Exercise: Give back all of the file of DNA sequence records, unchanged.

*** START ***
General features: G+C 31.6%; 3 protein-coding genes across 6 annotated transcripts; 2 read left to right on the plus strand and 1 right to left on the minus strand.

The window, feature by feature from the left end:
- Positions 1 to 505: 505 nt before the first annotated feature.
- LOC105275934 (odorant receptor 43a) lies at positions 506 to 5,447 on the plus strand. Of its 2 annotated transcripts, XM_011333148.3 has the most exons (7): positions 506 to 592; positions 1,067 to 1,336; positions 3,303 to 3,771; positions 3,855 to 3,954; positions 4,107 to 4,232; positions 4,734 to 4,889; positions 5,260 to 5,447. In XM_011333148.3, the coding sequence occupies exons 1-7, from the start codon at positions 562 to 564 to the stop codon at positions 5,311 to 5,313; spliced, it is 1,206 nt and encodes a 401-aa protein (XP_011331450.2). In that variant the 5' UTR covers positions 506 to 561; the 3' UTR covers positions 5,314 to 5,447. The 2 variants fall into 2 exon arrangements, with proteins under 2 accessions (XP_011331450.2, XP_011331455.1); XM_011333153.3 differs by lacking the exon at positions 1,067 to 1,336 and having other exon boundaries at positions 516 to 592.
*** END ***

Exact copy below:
General features: G+C 31.6%; 3 protein-coding genes across 6 annotated transcripts; 2 read left to right on the plus strand and 1 right to left on the minus strand.

The window, feature by feature from the left end:
- Positions 1 to 505: 505 nt before the first annotated feature.
- LOC105275934 (odorant receptor 43a) lies at positions 506 to 5,447 on the plus strand. Of its 2 annotated transcripts, XM_011333148.3 has the most exons (7): positions 506 to 592; positions 1,067 to 1,336; positions 3,303 to 3,771; positions 3,855 to 3,954; positions 4,107 to 4,232; positions 4,734 to 4,889; positions 5,260 to 5,447. In XM_011333148.3, the coding sequence occupies exons 1-7, from the start codon at positions 562 to 564 to the stop codon at positions 5,311 to 5,313; spliced, it is 1,206 nt and encodes a 401-aa protein (XP_011331450.2). In that variant the 5' UTR covers positions 506 to 561; the 3' UTR covers positions 5,314 to 5,447. The 2 variants fall into 2 exon arrangements, with proteins under 2 accessions (XP_011331450.2, XP_011331455.1); XM_011333153.3 differs by lacking the exon at positions 1,067 to 1,336 and having other exon boundaries at positions 516 to 592.